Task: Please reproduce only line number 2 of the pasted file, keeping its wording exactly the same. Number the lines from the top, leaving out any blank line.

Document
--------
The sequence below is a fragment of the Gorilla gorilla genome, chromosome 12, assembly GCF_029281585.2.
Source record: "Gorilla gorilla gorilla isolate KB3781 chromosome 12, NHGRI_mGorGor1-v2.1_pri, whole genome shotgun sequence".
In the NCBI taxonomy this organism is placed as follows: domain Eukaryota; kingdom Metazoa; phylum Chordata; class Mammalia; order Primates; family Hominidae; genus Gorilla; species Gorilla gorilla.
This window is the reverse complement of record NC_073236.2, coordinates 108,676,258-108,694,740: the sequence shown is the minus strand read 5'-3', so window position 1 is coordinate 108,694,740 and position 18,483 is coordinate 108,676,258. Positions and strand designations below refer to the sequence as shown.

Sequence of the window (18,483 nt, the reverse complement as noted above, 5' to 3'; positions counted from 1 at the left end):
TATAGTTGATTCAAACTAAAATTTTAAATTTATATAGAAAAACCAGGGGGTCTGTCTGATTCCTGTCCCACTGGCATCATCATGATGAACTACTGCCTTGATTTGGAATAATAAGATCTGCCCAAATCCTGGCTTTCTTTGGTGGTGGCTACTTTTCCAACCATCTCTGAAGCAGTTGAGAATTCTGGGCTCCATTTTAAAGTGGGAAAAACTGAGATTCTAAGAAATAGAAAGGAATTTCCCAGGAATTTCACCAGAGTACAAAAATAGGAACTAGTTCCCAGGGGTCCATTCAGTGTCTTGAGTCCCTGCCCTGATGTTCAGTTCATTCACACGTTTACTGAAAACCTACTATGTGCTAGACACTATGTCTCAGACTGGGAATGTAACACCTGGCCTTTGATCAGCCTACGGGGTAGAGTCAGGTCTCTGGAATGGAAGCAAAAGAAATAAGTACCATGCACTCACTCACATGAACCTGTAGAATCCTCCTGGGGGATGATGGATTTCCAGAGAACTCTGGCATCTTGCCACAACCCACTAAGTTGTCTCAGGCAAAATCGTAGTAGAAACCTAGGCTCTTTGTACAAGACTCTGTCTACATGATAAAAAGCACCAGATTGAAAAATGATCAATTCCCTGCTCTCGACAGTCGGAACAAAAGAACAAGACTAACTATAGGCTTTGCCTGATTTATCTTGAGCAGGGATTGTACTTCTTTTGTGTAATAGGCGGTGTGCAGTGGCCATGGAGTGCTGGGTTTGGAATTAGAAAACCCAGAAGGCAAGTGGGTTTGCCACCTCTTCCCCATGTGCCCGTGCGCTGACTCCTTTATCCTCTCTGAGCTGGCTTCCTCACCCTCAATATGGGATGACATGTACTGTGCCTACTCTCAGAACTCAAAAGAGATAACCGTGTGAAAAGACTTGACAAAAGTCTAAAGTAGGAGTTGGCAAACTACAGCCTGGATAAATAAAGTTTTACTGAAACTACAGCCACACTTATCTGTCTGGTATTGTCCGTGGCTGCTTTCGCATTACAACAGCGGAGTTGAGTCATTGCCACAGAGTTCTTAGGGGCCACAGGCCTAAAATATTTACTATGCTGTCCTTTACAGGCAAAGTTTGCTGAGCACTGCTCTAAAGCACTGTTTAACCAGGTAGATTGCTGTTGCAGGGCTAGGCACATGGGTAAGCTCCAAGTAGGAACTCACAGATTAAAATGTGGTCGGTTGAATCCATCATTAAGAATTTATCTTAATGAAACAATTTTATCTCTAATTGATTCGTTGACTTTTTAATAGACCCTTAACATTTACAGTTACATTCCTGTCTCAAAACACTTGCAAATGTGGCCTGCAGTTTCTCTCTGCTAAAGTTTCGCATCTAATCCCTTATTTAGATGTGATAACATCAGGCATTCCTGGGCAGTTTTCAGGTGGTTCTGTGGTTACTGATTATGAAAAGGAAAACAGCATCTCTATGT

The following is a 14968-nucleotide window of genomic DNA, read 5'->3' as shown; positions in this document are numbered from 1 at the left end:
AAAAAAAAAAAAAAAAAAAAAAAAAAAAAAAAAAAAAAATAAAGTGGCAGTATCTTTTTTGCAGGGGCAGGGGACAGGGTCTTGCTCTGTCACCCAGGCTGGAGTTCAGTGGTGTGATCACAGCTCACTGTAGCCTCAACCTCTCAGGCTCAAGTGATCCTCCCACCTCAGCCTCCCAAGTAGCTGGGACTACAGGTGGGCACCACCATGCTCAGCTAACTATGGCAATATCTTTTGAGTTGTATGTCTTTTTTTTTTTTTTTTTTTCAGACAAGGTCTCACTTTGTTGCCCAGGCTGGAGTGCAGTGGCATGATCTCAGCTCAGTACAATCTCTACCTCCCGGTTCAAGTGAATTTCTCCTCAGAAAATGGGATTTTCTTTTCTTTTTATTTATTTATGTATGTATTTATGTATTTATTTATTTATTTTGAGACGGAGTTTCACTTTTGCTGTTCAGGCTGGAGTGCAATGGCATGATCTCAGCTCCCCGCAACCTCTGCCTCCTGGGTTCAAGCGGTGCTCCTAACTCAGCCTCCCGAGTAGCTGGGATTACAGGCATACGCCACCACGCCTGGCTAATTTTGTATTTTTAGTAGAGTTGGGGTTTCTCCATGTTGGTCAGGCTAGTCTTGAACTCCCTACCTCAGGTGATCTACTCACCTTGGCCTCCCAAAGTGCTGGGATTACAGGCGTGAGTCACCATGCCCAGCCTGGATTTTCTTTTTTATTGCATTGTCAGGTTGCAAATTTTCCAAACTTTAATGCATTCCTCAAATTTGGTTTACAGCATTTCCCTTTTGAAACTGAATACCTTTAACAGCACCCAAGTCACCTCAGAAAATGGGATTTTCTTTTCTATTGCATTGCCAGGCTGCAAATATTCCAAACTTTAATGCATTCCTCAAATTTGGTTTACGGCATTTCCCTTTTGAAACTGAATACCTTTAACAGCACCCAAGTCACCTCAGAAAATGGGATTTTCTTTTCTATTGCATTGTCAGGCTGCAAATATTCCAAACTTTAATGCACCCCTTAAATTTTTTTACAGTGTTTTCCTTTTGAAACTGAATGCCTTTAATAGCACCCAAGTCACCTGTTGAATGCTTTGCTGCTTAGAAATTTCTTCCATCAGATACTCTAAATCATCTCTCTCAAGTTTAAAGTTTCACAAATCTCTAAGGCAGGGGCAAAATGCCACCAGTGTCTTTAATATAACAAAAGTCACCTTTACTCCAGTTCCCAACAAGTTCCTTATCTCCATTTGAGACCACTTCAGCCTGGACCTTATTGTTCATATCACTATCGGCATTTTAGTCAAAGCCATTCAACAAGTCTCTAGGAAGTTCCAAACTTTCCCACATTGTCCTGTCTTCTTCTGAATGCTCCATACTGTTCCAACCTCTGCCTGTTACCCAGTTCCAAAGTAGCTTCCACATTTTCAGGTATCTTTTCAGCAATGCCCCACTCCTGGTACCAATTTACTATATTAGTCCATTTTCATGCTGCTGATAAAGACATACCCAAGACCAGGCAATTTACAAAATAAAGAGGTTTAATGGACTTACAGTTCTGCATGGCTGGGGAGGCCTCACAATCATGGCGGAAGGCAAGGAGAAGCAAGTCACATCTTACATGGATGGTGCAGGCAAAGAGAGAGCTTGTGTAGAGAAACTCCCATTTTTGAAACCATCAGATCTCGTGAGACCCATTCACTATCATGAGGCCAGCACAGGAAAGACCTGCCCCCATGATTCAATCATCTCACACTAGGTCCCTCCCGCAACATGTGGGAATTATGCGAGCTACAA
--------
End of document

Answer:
Source record: "Gorilla gorilla gorilla isolate KB3781 chromosome 12, NHGRI_mGorGor1-v2.1_pri, whole genome shotgun sequence".